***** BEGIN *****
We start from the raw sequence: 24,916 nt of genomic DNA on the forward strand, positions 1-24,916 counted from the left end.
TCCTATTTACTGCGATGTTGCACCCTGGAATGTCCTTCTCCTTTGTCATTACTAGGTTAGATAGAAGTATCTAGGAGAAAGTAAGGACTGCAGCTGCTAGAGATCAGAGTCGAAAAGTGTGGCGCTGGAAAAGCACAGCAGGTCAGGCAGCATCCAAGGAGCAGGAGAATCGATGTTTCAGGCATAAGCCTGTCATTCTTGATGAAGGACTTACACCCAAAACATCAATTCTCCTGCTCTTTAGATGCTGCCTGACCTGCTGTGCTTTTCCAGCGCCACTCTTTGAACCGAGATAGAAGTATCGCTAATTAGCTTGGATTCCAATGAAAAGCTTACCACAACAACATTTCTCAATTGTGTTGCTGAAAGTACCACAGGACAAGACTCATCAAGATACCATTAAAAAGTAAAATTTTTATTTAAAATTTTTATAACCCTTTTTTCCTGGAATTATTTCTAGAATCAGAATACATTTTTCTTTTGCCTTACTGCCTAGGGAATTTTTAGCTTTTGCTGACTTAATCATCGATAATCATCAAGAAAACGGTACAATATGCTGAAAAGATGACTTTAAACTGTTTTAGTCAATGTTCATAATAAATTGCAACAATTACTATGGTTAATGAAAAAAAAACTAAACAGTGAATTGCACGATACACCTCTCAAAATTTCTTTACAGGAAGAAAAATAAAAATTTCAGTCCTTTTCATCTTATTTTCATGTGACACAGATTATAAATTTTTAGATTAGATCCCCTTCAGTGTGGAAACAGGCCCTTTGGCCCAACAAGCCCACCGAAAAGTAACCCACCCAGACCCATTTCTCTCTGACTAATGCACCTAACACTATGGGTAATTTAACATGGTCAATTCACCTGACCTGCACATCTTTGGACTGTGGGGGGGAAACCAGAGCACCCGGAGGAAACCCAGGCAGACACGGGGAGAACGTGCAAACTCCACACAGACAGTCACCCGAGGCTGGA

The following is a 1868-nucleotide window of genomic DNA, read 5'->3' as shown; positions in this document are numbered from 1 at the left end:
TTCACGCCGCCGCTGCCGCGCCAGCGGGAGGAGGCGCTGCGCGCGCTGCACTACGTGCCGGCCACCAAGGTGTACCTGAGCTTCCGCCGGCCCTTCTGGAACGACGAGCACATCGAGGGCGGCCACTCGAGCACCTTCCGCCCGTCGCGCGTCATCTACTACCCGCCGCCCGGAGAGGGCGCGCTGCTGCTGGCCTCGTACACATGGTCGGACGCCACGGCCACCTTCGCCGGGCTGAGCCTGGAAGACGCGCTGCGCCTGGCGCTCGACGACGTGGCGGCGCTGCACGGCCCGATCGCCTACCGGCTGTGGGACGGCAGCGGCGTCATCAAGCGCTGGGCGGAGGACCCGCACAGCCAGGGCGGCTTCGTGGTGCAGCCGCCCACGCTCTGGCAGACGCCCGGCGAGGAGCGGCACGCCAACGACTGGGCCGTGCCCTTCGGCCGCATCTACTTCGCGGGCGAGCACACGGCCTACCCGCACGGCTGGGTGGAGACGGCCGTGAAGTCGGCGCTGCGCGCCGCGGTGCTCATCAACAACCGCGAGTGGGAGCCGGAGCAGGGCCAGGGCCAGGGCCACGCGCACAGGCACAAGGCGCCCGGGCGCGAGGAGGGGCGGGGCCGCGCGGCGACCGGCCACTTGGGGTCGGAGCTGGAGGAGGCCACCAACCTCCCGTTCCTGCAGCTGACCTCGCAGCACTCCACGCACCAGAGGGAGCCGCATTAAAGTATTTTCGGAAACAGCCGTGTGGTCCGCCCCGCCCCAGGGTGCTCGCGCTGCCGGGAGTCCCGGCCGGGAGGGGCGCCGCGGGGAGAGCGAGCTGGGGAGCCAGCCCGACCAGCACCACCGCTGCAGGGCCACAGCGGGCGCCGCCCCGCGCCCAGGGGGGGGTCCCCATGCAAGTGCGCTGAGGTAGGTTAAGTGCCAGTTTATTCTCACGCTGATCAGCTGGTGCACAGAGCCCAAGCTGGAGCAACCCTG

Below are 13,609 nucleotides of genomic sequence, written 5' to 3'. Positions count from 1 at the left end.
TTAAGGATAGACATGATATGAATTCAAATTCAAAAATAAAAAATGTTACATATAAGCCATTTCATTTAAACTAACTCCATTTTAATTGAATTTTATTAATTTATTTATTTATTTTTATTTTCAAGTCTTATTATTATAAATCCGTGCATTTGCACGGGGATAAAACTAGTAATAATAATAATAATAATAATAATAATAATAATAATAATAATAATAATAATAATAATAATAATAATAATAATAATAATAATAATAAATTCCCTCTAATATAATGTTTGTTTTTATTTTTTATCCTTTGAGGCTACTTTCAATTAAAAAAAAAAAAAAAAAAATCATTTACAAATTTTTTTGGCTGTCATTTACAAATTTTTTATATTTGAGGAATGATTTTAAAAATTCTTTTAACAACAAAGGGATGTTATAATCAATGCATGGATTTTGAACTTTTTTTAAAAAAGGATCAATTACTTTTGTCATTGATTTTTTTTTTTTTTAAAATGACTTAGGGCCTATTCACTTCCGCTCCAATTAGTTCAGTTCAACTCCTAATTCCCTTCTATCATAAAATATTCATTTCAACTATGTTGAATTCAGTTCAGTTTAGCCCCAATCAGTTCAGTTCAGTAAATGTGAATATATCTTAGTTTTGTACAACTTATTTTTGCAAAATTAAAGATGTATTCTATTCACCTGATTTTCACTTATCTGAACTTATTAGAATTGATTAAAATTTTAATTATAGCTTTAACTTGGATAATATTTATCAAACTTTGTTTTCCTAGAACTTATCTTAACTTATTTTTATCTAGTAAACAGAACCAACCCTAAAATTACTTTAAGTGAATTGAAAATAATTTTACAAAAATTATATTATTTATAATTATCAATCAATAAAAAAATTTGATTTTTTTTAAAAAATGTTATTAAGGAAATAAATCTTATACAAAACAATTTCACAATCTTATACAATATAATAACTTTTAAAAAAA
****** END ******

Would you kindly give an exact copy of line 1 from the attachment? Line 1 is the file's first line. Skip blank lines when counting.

We start from the raw sequence: 24,916 nt of genomic DNA on the forward strand, positions 1-24,916 counted from the left end.